Toyota’s New Research in Connected Autonomous Cars Partners with Many US Universities

Toyota’s Collaborative Safety Research Center (CSRC) announced a many new research programs studying eleven advanced autonomous and connected car technology projects with research institutions in North America. The projects are part of CSRC Next, the Center’s new five-year program that continues to support a safer transition to the future of mobility.

The research projects will focus on the impact of advanced technology on broader road safety trends and the interaction between humans and machines. Specific research challenges include the integration of advanced active safety systems, like automatic emergency braking, and passive systems, human experience design for advanced technology vehicles, driver state detection, and using analytics to help improve the study of naturalistic driving data.

“Autonomous and connected vehicle technologies are only just beginning to transform the transportation landscape,” said Chuck Gulash, Director of CSRC. “By working together with world-renowned institutions and making our results public, we are proud to help realize the promise of advanced mobility solutions and a safe, convenient transportation future.”

CSRC projects will follow four research tracks:

  1. The potential integration of advanced active safety systems and passive safety systems, using advanced pre-crash sensors to improve and personalize crash protection;
  2. Building research models to help understand and strengthen the driver-vehicle relationship, and to support the social acceptance of advanced vehicle technologies;
  3. Studying driver state detection, working to improve mobility using metrics for physiology and health;
  4. Applying big data and safety analytics techniques to develop algorithms and tools to study naturalistic driving data.

Working with Children’s Hospital of Philadelphia the project “Motion and Muscle Activation of Young Volunteers in Evasive Vehicle Maneuvers” Quantify key occupant responses (kinematics and muscle activity) to evasive swerving and emergency braking using both adult and child subjects on a test track.

In association with Virginia Tech researchers will estimate the Residual Safety Problem after Integrated Safety Systems (ISS) is deployed in the future. ISS consists of all active (auto braking for vehicle, pedestrian, bicyclist, lane keeping, etc.) and passive safety systems (advanced airbag, curtain shield airbag, roof strength, pedestrian protection active hood, etc.).

At the University of Michigan Transportation Research Institute, researchers will investigate kinematics of minimally aware adult occupants exposed to Automatic Emergency Braking (AEB) and evasive maneuvers on a test track. With University of Michigan Center for Integrative Research in Critical Care (MCIRCC), researchers will develop a computational technique for noise tolerant robust detection and prediction of Myocardial Infarction and Myocardial Ischemia (MI) inside a vehicle. Machine learning models will be trained with ECG data collected from in-hospital and in-vehicle subjects to help detect and predict the in-vehicle occurrence of MI as well as other related severe cardiac arrests.

There will be two studies with University of Iowa – National Advanced Driving Simulator. One study will measure the response characteristics and estimated benefit with respect to reduction in injury/fatalities of adaptive headlamp system that highlights detected pedestrians and bicyclists using both driver and pedestrian/bicycle simulator study. Another study will provide a meaningful and useful dataset of driver behaviors when encountering situations where transfer of control between automation and the human is required.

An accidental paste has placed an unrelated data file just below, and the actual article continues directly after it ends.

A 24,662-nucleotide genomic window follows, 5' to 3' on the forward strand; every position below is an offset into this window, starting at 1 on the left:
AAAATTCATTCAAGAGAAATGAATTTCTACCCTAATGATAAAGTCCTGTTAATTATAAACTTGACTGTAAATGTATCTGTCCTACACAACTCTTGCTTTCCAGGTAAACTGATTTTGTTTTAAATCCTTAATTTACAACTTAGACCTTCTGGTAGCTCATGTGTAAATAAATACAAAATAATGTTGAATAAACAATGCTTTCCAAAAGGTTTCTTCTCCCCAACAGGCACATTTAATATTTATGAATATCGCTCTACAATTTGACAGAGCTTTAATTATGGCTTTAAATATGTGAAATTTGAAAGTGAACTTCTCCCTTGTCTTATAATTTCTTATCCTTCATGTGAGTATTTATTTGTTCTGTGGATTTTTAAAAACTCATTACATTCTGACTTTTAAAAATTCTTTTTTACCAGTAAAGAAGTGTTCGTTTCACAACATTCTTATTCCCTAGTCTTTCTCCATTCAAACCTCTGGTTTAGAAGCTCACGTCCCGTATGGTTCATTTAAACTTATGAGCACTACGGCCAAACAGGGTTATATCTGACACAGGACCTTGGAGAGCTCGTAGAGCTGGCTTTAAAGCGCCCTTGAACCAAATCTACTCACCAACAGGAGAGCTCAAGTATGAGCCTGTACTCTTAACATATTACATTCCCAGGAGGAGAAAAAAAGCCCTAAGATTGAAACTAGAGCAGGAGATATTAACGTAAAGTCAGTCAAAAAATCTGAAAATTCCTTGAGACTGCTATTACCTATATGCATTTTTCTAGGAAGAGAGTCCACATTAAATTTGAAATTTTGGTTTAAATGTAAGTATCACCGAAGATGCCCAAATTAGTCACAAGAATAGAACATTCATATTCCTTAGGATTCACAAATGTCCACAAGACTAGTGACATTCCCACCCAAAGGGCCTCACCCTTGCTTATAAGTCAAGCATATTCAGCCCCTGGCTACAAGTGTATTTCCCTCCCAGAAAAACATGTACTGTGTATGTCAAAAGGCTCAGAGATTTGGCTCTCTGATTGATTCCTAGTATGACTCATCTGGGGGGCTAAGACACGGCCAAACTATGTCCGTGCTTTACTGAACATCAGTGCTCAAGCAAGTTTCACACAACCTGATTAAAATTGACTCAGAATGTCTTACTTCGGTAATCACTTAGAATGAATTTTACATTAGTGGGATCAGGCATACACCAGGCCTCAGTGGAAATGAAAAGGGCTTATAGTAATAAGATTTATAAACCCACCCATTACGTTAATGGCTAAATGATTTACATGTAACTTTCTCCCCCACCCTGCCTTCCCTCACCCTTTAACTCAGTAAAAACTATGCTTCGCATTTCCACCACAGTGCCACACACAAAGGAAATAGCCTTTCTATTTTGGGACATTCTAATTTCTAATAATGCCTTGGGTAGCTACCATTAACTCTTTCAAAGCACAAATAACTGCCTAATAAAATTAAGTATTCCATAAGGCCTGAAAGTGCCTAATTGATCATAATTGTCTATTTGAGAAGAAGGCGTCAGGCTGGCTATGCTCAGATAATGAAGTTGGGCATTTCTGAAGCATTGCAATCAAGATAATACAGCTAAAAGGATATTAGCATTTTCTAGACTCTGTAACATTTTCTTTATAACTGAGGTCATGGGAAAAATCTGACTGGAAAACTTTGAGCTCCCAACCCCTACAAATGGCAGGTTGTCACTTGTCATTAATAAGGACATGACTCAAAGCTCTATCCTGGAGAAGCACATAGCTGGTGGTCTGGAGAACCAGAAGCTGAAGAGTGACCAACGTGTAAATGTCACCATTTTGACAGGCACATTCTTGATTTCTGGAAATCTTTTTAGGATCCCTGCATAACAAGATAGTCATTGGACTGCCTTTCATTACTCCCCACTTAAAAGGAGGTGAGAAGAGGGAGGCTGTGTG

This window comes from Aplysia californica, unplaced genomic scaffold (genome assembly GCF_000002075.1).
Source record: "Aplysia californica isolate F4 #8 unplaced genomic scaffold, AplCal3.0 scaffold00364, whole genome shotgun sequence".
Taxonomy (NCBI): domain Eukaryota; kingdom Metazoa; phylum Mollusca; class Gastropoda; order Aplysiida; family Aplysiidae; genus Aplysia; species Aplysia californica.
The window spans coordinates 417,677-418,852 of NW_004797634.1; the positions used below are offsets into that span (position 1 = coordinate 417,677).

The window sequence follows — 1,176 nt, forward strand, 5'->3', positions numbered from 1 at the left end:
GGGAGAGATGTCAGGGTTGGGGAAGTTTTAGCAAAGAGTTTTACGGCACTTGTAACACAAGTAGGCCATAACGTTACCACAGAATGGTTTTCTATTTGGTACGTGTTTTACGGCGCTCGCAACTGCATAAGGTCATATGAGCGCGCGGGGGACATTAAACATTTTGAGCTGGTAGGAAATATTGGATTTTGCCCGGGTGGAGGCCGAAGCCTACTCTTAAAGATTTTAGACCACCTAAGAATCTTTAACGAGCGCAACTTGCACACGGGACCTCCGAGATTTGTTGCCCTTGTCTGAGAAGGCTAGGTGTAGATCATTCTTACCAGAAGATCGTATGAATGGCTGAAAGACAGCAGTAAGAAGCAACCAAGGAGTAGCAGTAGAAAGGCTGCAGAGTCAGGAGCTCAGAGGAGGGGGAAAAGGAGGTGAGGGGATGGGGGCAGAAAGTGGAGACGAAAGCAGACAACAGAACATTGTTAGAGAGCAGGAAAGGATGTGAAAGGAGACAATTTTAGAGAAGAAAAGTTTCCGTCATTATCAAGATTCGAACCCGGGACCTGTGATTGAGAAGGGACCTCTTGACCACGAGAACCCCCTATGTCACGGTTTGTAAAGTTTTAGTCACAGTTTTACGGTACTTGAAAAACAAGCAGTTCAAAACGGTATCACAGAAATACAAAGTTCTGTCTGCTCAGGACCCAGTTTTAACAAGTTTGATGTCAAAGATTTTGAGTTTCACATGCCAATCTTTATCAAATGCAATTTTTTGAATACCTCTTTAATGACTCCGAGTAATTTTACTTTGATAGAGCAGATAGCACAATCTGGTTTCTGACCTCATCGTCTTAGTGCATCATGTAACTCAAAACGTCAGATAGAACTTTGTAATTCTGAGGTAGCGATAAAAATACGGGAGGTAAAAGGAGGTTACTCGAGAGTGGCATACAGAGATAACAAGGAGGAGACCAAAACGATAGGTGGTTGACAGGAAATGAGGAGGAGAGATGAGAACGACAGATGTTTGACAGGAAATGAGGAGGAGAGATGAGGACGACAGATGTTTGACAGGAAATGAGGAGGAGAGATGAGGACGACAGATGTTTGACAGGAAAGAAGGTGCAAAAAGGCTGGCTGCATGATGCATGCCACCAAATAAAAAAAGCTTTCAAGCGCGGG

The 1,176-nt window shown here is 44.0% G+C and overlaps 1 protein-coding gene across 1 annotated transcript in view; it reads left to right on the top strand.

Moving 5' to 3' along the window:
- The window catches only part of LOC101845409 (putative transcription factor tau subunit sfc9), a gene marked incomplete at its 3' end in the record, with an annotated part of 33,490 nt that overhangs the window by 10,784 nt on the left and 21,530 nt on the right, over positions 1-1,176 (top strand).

Partnering with the Indiana University-Purdue University Indianapolis, Transportation Active Safety Institute (TASI) researchers will develop test scenarios and methods for the evaluation of vehicle road departure warning, assist and control systems on a test track.

There will be two studies with the Massachusetts Institute of Technology Age Lab. One study will identify what kind of communication we have with other road users (e.g., pedestrians, other vehicles) with cutting-edge technology of computer vision. The second study will develop a deep learning based full-scene recognition of vehicle environment from a vision sensor. Examples are vehicles, pedestrians, bicyclists, traffic signs, buildings, curbs, etc.

University of Wisconsin researchers will provide theoretical and mathematical framework of how drivers communicate at an intersection.

University of California, San Diego researchers will provide a computational prediction model for a transfer of control between the automation and the human driver. The model has factors originated from human motor and perceptual behaviors as well as from scenarios and environments.

Since its launch in 2011, CSRC has launched and completed 44 research projects with 23 partner universities, publishing more than 200 papers and presenting at multiple industry conferences. CSRC projects have made meaningful contributions to auto safety industrywide, including research into human factors on vehicle safety and the efficacy of active and passive safety systems, as well as the collection of driving data and development of new tools to analyze that data.

Launched in January 2017, CSRC Next builds upon the insights gained from the CSRC’s first five years and will direct $35 million towards safety research into advanced vehicle technologies, including both autonomous and connected systems. CSRC Next will continue to support ongoing research programs at the Toyota Research Institute (TRI) and Toyota Connected (TC) to help accelerate the development of autonomous and connected driving technologies and services.